Not so handy? There’s a connected device for you, too

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Credit: Signe Brewster

I love the idea of the internet of things, I really do. But as a renter I don’t want to buy a Nest or any other device that I would need to wire into the wall. Plus, my building is really, really old. I have a feeling it would be an arduous process.

That’s at odds with the internet of things’ big promise: simplicity. Connected devices are supposed to streamline our lives, but that doesn’t matter if we can’t figure out how to integrate them into our homes.

“Those are huge friction points,” said David Genet, co-founder of connected peephole maker Building 10. “If you can’t install it without calling tech support, you’re not going to buy it.”

Peeple attaches into existing peepholes.

Peeple attaches to existing peepholes.

I spent Tuesday morning at the third biannual Highway1 demo day and noticed something unusual: a group of connected devices that don’t require any rewiring at all. There was Lagoon, which straps onto homes’ main water lines to track usage. Peeple, a connected peephole that snaps a picture when someone knocks, fits into the existing hole in your door. Switchmate snaps over any light switch. Oh, and Fishbit, the connected water monitor, just drops into your fish tank.

No wires calls for a battery

So, why were we wiring devices into our homes in the first place? One reason is power. Those cords carry sweet, sweet electricity to the electronics, meaning they never have to be charged. All of the devices at the demo day need to be charged every 6 to 12 months.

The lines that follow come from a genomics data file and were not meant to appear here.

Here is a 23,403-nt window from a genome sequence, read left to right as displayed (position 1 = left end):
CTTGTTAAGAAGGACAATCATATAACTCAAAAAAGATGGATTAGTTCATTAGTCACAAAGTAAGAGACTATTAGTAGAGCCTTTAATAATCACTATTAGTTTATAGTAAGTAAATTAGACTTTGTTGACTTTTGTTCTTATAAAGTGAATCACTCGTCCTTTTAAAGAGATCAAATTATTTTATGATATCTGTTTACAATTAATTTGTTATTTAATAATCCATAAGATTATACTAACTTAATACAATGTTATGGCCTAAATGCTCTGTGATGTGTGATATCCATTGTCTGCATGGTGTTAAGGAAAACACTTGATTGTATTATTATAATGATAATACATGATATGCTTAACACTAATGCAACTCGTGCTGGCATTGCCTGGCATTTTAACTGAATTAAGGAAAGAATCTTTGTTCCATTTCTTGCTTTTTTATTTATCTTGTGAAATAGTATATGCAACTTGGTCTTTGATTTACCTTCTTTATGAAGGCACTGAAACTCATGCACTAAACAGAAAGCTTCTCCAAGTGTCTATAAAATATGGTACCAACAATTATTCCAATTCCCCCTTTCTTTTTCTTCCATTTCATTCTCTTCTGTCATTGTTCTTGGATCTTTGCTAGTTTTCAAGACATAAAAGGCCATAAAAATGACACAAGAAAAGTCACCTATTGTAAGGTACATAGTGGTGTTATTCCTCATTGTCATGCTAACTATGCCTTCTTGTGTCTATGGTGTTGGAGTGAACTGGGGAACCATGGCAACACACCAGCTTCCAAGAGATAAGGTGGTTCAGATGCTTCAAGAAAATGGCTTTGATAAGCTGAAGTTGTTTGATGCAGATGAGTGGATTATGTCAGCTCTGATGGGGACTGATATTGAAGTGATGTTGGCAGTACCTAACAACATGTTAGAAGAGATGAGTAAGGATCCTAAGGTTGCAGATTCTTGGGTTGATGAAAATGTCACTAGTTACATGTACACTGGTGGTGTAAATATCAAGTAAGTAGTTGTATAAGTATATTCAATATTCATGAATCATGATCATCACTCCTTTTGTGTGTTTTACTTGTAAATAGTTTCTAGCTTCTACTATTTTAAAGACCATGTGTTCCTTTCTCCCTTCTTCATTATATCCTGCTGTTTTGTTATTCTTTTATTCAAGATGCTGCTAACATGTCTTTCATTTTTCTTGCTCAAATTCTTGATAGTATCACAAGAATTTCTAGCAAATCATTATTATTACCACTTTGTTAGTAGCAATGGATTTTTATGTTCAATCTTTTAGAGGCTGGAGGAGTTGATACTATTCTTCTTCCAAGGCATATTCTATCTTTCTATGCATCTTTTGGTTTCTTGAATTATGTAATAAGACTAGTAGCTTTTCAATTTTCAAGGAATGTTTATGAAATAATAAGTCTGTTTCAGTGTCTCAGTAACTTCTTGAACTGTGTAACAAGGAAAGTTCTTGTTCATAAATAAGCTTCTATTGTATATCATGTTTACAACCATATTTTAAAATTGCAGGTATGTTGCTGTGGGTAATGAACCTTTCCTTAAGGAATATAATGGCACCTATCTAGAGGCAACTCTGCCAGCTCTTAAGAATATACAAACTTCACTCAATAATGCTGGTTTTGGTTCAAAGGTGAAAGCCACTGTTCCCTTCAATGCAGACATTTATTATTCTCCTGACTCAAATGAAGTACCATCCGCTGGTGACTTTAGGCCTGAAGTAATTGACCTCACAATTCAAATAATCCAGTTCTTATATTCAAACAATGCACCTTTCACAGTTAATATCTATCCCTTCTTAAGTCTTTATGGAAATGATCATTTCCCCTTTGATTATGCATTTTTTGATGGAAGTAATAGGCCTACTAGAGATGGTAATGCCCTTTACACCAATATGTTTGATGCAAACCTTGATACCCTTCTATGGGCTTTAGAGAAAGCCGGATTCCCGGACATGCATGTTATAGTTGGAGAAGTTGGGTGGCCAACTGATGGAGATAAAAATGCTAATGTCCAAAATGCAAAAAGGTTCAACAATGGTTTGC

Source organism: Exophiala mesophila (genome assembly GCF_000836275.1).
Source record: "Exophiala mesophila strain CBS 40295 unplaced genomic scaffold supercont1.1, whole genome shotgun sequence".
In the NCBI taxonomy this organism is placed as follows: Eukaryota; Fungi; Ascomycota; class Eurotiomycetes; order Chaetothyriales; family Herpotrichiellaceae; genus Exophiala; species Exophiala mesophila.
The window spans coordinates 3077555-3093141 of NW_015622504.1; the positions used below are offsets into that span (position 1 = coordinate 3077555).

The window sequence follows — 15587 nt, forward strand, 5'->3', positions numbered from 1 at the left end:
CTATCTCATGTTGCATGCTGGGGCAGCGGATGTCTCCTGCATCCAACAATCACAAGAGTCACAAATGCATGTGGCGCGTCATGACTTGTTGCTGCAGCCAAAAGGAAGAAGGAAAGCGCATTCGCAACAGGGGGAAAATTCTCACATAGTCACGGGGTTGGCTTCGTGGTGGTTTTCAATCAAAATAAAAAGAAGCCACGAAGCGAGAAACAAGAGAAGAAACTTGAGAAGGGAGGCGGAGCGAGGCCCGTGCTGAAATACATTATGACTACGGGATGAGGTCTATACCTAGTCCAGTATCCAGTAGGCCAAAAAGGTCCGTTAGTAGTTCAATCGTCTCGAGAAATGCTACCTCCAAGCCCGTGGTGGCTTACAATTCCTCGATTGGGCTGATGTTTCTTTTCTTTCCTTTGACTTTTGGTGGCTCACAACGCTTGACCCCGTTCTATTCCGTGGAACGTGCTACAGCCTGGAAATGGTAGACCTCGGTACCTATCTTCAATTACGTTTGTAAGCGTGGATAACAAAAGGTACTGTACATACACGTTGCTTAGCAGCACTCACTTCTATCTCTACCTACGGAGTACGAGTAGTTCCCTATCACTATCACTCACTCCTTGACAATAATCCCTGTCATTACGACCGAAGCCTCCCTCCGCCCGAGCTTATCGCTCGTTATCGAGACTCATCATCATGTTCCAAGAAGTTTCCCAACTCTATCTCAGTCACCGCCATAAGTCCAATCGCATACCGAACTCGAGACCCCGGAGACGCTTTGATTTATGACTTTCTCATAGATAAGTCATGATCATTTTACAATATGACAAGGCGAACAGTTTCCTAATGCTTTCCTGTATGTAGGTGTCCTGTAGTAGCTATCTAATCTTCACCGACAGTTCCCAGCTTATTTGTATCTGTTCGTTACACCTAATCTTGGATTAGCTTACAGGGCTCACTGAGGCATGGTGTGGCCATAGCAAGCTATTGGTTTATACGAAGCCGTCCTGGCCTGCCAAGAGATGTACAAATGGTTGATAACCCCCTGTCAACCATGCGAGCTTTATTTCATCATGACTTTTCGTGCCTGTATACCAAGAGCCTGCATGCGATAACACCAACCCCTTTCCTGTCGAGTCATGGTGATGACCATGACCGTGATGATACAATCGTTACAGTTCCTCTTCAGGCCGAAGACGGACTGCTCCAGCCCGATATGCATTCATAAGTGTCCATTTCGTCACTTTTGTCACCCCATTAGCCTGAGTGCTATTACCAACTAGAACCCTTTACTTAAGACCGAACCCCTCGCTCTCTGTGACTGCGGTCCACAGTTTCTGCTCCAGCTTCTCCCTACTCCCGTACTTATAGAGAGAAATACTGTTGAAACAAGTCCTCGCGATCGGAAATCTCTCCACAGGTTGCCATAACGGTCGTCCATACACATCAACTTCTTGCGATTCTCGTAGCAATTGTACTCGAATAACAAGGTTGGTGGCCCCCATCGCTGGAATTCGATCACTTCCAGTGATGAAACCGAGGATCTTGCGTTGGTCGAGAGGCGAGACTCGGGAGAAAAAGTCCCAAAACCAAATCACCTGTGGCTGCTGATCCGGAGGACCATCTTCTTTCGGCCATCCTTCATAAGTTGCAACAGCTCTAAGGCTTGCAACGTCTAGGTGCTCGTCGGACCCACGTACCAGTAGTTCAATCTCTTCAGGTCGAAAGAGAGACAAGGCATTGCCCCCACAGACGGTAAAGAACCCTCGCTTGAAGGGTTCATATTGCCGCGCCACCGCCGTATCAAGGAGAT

If 6 to 12 months sounds like a long time, that’s because it is. Only recently did it become possible to build battery-powered products that can collect data and communicate it without frequent charging.

The Lagoon water monitor wraps around existing water meters with a strap.

The Lagoon water monitor wraps around existing water meters with a strap.

The Highway1 startups started with very little physical movement. There are no motors or moving parts to suck battery life. Then they added low-energy communication: Peeple uses Wi-Fi, Switchmate relies on Bluetooth Low Energy, Fishbit is compatible with both Bluetooth Low Energy and Wi-Fi, and Lagoon’s device comes with an unnamed radio technology. As my colleague Stacey Higginbotham has outlined extensively, this will be more and more common.

The future needs to be wired (or something totally different)

OK, so, you have your connected peephole. Now imagine a few years from now, when you also have connected light switches, water monitors, appliances and so on. That’s a lot of charging.

The Switchmate device sits on top of traditional light switches.

The Switchmate device sits on top of traditional light switches.

Switchmate CEO Robert Romano acknowledged that would be annoying, but added that most people are not yet connecting their entire homes. In these early days, people might adopt two or three devices for areas of their home that are especially important to them. That’s not such a big commitment.

When we do start connecting a larger portion of our homes, we might have to suck it up and do those often difficult installs. Or we might have some totally new ways of providing power. Romano suggested solar. Or, even better, we could skip ahead to wirelessly charging everything in our homes.

Until then, I’ll embrace the battery-powered connected devices trickling into the market. I know my landlord will thank me.

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